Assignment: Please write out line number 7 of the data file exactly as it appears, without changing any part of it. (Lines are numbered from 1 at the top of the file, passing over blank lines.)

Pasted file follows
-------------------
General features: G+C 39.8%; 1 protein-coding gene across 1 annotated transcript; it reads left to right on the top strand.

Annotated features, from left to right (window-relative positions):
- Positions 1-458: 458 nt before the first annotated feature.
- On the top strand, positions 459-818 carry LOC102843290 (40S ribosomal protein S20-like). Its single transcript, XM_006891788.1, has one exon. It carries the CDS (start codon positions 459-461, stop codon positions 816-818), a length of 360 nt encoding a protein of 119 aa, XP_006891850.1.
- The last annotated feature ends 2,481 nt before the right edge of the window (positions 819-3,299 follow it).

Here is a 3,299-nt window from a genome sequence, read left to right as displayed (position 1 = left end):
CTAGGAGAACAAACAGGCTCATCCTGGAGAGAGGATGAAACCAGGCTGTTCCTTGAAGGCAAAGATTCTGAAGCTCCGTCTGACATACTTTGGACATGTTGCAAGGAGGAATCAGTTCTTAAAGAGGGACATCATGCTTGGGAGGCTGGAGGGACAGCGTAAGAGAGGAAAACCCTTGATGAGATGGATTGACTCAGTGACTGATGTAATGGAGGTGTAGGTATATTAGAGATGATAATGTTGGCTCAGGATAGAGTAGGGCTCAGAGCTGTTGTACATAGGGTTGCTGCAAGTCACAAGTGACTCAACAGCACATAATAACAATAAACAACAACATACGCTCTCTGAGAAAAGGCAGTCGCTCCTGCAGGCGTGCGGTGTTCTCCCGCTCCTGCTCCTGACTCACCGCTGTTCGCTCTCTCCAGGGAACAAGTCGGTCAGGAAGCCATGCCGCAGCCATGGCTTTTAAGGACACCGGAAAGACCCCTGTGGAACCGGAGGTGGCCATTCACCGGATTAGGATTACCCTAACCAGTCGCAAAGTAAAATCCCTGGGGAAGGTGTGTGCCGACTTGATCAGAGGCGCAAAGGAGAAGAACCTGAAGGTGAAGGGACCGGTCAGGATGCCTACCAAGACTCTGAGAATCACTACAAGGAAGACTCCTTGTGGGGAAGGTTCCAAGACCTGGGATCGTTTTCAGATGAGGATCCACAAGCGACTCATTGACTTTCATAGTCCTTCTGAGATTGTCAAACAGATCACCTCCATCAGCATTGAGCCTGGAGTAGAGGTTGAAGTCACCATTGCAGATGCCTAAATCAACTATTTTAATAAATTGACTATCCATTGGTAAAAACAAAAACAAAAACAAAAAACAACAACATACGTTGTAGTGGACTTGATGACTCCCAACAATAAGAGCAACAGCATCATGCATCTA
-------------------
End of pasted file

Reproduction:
CTAGGAGAACAAACAGGCTCATCCTGGAGAGAGGATGAAACCAGGCTGTTCCTTGAAGGCAAAGATTCTGAAGCTCCGTCTGACATACTTTGGACATGTTGCAAGGAGGAATCAGTTCTTAAAGAGGGACATCATGCTTGGGAGGCTGGAGGGACAGCGTAAGAGAGGAAAACCCTTGATGAGATGGATTGACTCAGTGACTGATGTAATGGAGGTGTAGGTATATTAGAGATGATAATGTTGGCTCAGGATAGAGTAGGGCTCAGAGCTGTTGTACATAGGGTTGCTGCAAGTCACAAGTGACTCAACAGCACATAATAACAATAAACAACAACATACGCTCTCTGAGAAAAGGCAGTCGCTCCTGCAGGCGTGCGGTGTTCTCCCGCTCCTGCTCCTGACTCACCGCTGTTCGCTCTCTCCAGGGAACAAGTCGGTCAGGAAGCCATGCCGCAGCCATGGCTTTTAAGGACACCGGAAAGACCCCTGTGGAACCGGAGGTGGCCATTCACCGGATTAGGATTACCCTAACCAGTCGCAAAGTAAAATCCCTGGGGAAGGTGTGTGCCGACTTGATCAGAGGCGCAAAGGAGAAGAACCTGAAGGTGAAGGGACCGGTCAGGATGCCTACCAAGACTCTGAGAATCACTACAAGGAAGACTCCTTGTGGGGAAGGTTCCAAGACCTGGGATCGTTTTCAGATGAGGATCCACAAGCGACTCATTGACTTTCATAGTCCTTCTGAGATTGTCAAACAGATCACCTCCATCAGCATTGAGCCTGGAGTAGAGGTTGAAGTCACCATTGCAGATGCCTAAATCAACTATTTTAATAAATTGACTATCCATTGGTAAAAACAAAAACAAAAACAAAAAACAACAACATACGTTGTAGTGGACTTGATGACTCCCAACAATAAGAGCAACAGCATCATGCATCTA